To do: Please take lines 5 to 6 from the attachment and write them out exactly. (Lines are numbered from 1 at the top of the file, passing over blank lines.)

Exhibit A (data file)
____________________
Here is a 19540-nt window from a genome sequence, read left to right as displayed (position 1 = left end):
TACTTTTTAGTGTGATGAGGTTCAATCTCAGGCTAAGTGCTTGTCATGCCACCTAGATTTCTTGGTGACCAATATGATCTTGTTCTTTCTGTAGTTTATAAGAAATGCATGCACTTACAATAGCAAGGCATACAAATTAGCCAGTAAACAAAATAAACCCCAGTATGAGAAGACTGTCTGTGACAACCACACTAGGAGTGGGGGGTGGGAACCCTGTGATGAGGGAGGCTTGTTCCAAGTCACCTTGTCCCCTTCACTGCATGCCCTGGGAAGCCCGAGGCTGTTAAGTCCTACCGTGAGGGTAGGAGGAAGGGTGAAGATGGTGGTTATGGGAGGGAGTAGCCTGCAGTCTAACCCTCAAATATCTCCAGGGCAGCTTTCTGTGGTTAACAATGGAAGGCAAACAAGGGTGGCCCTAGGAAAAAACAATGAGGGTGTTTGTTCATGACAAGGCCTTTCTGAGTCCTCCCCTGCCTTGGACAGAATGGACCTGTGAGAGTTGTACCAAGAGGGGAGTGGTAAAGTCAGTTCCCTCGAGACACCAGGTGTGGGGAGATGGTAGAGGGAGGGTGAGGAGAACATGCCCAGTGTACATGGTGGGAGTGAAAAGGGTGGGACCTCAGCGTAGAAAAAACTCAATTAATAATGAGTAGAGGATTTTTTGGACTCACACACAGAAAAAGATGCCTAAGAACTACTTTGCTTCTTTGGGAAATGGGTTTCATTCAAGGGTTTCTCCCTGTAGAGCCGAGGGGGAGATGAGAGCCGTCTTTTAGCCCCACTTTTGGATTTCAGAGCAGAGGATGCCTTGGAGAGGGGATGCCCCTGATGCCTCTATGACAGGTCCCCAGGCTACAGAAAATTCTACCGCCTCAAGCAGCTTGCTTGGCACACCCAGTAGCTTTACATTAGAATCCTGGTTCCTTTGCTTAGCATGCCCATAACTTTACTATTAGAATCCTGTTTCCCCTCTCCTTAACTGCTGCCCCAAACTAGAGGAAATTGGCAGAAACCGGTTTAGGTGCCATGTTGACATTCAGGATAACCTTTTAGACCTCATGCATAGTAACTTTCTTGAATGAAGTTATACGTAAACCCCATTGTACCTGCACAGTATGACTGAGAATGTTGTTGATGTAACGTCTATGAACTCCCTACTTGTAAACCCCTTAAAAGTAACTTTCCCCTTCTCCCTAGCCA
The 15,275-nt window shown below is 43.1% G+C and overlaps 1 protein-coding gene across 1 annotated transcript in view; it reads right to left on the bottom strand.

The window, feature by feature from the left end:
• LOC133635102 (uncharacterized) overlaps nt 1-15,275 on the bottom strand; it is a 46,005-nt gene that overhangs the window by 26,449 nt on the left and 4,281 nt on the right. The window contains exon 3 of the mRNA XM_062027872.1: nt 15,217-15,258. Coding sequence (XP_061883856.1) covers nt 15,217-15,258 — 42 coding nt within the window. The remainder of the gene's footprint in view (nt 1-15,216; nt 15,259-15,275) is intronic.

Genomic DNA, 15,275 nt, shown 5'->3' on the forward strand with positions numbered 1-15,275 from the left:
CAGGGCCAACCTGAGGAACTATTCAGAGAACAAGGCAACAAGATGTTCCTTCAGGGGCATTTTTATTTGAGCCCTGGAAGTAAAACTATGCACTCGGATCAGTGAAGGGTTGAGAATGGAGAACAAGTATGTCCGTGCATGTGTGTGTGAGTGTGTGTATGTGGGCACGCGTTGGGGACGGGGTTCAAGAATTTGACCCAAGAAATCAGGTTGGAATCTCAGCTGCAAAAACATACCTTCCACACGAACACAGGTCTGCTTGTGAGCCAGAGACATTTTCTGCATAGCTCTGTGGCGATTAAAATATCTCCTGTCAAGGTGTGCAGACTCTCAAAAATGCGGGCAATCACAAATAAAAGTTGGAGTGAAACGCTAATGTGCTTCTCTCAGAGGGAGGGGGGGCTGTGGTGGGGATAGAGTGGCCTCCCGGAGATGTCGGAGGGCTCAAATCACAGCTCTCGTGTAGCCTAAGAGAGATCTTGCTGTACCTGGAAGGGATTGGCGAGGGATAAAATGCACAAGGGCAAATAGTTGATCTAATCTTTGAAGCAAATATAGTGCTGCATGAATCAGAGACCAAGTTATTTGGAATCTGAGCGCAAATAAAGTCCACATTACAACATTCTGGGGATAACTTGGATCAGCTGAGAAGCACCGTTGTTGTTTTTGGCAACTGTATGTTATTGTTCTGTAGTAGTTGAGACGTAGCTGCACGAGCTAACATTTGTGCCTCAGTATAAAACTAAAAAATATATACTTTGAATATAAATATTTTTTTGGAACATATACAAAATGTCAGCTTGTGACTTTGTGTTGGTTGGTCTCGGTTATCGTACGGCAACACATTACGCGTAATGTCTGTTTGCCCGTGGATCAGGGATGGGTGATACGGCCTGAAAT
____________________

• LOC133635102 (uncharacterized) overlaps nt 1-15,275 on the bottom strand; it is a 46,005-nt gene that overhangs the window by 26,449 nt on the left and 4,281 nt on the right. The window contains exon 3 of the mRNA XM_062027872.1: nt 15,217-15,258. Coding sequence (XP_061883856.1) covers nt 15,217-15,258 — 42 coding nt within the window. The remainder of the gene's footprint in view (nt 1-15,216; nt 15,259-15,275) is intronic.

Genomic DNA, 15,275 nt, shown 5'->3' on the forward strand with positions numbered 1-15,275 from the left: